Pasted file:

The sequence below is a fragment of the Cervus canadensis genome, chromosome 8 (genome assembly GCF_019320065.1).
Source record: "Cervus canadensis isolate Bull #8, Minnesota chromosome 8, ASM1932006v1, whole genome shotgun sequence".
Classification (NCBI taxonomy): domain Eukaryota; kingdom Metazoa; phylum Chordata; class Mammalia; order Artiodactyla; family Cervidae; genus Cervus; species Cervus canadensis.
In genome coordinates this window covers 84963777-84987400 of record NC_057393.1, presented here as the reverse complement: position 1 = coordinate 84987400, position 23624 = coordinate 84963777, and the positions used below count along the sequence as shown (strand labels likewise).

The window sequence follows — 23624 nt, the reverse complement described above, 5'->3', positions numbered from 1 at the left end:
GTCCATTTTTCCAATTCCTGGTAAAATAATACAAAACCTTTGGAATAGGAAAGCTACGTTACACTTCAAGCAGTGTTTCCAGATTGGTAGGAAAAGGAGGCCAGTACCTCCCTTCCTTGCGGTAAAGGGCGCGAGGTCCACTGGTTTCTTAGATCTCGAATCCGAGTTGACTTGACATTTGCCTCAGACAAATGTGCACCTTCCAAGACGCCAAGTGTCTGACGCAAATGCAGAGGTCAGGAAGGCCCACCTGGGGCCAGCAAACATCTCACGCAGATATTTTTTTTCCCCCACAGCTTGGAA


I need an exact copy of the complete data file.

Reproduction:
The sequence below is a fragment of the Cervus canadensis genome, chromosome 8 (genome assembly GCF_019320065.1).
Source record: "Cervus canadensis isolate Bull #8, Minnesota chromosome 8, ASM1932006v1, whole genome shotgun sequence".
Classification (NCBI taxonomy): domain Eukaryota; kingdom Metazoa; phylum Chordata; class Mammalia; order Artiodactyla; family Cervidae; genus Cervus; species Cervus canadensis.
In genome coordinates this window covers 84963777-84987400 of record NC_057393.1, presented here as the reverse complement: position 1 = coordinate 84987400, position 23624 = coordinate 84963777, and the positions used below count along the sequence as shown (strand labels likewise).

The window sequence follows — 23624 nt, the reverse complement described above, 5'->3', positions numbered from 1 at the left end:
GTCCATTTTTCCAATTCCTGGTAAAATAATACAAAACCTTTGGAATAGGAAAGCTACGTTACACTTCAAGCAGTGTTTCCAGATTGGTAGGAAAAGGAGGCCAGTACCTCCCTTCCTTGCGGTAAAGGGCGCGAGGTCCACTGGTTTCTTAGATCTCGAATCCGAGTTGACTTGACATTTGCCTCAGACAAATGTGCACCTTCCAAGACGCCAAGTGTCTGACGCAAATGCAGAGGTCAGGAAGGCCCACCTGGGGCCAGCAAACATCTCACGCAGATATTTTTTTTCCCCCACAGCTTGGAA